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Why does this recursive function not work?

Code:

Clear[i];
Clear[v];
final= 4;

Recursion = Function[{v},
   For[i = 1, i <= 2, i++,
      Print["Current level ", v ];
      Print["Try: ", i];
      If[v == final,
         Print["End"];, 
         Recursion[v + 1]; (*else-case*)
      ];
      Print["Back! i:", i];
   ];
]

Recursion[1];

Out:

0: Current level 1
1: Try: 1
2: Current level 2
3: Try: 1
4: Current level 3
5: Try: 1
6: Current level 4
7: Try: 1
8: End
9: Back! i:1
10: Current level 4
11: Try: 2
12: End
13: Back! i:2
14: Back! i:3
15: Back! i:4
16: Back! i:5

Heeelp

In the 14th line, "i" should be =2, current level: 3 and try: 2.. then i=1, then i=2.. like a binary tree.

Why is this happening?!

share|improve this question
    
Format your code as code. See the little icons above the text editor box when you write your question ? Use the one that looks a bit like this {}. – High Performance Mark Aug 9 '12 at 12:52
    
I formatted your code for you, but please do it yourself next time. Read: stackoverflow.com/editing-help – Mr.Wizard Aug 11 '12 at 22:47

Your iterator i is getting incremented inside the recursion, which is why it is counting to 5, higher than its set limit of 2.

You can make i a function of v to make it behave separately in each recursion, i.e.

final = 4;
Recursion = Function[v,
   For[i[v] = 1, i[v] <= 2, i[v]++,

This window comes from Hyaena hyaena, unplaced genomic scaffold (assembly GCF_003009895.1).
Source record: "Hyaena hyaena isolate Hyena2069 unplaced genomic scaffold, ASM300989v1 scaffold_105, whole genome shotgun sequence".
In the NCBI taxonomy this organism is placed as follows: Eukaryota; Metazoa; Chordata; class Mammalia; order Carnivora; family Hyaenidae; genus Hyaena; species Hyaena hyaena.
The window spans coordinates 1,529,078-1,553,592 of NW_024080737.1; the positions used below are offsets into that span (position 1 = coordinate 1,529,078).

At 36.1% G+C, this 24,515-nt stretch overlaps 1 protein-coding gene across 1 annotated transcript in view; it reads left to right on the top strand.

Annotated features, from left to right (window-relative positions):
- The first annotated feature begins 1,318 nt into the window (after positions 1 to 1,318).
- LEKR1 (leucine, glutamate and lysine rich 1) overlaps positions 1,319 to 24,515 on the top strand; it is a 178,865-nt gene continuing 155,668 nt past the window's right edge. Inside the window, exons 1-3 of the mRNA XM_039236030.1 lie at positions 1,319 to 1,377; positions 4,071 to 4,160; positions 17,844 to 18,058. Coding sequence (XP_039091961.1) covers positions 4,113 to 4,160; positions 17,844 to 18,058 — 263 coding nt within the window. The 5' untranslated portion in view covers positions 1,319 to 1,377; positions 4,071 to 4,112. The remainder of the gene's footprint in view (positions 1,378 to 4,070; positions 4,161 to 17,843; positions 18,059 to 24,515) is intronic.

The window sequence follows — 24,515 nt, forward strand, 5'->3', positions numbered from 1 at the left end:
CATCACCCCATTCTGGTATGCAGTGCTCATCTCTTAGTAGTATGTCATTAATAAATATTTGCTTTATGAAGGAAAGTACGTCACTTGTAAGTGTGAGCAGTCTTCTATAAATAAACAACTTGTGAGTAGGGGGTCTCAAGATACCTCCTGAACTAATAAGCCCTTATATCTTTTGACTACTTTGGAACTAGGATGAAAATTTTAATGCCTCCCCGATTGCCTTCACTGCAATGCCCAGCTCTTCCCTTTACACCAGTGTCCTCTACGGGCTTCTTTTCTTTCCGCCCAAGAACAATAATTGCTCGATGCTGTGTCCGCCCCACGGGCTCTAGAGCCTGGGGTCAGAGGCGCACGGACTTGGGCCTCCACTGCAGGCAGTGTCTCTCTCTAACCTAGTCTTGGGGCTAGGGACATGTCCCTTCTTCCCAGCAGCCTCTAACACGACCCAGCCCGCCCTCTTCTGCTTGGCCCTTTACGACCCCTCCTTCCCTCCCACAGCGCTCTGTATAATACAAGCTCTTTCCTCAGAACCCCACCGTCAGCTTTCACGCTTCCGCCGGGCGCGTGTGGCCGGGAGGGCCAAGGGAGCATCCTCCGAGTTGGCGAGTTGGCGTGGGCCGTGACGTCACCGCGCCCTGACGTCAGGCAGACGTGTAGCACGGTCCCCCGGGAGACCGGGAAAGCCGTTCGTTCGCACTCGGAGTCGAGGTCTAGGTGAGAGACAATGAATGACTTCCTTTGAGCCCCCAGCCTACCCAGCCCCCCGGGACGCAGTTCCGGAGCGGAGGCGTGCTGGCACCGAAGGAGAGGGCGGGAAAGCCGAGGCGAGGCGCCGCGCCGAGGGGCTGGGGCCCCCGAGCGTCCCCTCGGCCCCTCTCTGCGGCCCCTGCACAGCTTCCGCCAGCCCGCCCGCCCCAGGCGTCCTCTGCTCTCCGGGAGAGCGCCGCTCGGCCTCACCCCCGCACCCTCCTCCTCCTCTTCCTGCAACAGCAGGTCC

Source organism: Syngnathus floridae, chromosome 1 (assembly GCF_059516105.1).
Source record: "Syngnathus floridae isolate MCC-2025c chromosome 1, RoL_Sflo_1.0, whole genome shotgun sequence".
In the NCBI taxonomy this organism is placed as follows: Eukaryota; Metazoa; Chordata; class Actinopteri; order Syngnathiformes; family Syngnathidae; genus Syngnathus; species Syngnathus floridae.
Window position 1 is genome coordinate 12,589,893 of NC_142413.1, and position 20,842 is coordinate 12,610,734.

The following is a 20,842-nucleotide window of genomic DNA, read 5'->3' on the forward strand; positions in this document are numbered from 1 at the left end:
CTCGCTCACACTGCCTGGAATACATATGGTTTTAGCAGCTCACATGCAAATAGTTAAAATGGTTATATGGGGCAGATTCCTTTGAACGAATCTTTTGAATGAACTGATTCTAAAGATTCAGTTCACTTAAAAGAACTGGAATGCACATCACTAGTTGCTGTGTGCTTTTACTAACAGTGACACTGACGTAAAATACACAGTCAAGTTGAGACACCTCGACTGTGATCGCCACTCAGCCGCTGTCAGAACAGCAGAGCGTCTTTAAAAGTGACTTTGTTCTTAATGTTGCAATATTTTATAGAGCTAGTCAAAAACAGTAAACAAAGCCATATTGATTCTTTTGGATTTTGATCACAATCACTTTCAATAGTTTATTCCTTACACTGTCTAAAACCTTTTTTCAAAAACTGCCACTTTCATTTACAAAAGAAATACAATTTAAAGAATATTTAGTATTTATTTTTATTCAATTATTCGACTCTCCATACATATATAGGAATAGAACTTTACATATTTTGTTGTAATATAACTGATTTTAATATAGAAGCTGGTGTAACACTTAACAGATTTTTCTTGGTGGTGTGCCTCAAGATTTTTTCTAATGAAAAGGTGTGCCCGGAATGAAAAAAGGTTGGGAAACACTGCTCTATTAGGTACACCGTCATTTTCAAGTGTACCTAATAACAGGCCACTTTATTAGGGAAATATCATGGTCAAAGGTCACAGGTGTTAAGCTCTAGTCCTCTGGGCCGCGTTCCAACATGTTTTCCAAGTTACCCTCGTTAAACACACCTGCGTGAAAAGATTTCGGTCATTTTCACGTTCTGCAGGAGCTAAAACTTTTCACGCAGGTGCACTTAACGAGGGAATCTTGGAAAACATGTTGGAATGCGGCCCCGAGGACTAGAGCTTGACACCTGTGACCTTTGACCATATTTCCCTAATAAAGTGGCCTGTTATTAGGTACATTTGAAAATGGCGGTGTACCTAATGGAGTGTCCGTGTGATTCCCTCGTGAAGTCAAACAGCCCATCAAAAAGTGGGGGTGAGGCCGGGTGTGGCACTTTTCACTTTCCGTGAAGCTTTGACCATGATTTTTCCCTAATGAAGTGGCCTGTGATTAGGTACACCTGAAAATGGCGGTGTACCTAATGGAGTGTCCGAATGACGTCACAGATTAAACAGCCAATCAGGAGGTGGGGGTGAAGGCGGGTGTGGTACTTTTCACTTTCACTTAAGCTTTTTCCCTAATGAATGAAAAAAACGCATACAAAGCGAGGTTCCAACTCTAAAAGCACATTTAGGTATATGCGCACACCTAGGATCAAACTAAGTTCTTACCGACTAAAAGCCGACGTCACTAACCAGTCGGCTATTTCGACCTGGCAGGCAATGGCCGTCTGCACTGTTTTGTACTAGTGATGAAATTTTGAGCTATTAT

Print["Current level ", v];
    Print["Try: ", i[v]];
    If[v == final, Print["End"], Recursion[v + 1]];
    Print["Back! i[", v, "]:", i[v]]]];
Recursion[1]

This should make it easier for you to see what is happening, although I think you will need to restructure your code when you do see what it's doing.

share|improve this answer

As Chris observes you need to localize i within the function, but I recommend you use Module to localize i. v is already localized by Function itself so you do not need Clear. Also, avoid starting user function names with a capital letter, as by convention those are reserved for system functions.

final = 4;

recursion =
  Function[{v},
   Module[{i},
    For[i = 1, i <= 2, i++,
     Print["Current level ", v];
     Print["Try: ", i];
     If[v == final, Print["End"], recursion[v + 1]];
     Print["Back! i:", i];
  ]]];

recursion[1];

Beyond this, the problem doesn't appear to require For and would be better written with Do. Also, you may want to choose a different structure: either a function defined with DownValues (meaning f[x_] := ... rather than f = Function[...]), or a Function using Slot (#) where #0 can be used for recursion. I will illustrate both methods for you.

DownValues

recursion2[v_Integer] :=
  Do[
   Print["Current level ", v];
   Print["Try: ", i];
   If[v == final, Print["End"], recursion2[v + 1]];
   Print["Back! i:", i],
   {i, 2}
  ]

Pure Function with Slot

Here # (also written #1) represents the single parameter of the function, and #0 is used to represent the function itself. See Slot for more.

recursion3 =
 Do[
   Print["Current level ", #];
   Print["Try: ", i];
   If[# == final, Print["End"], #0[# + 1]];
   Print["Back! i:", i],
   {i, 2}
 ] &;
share|improve this answer

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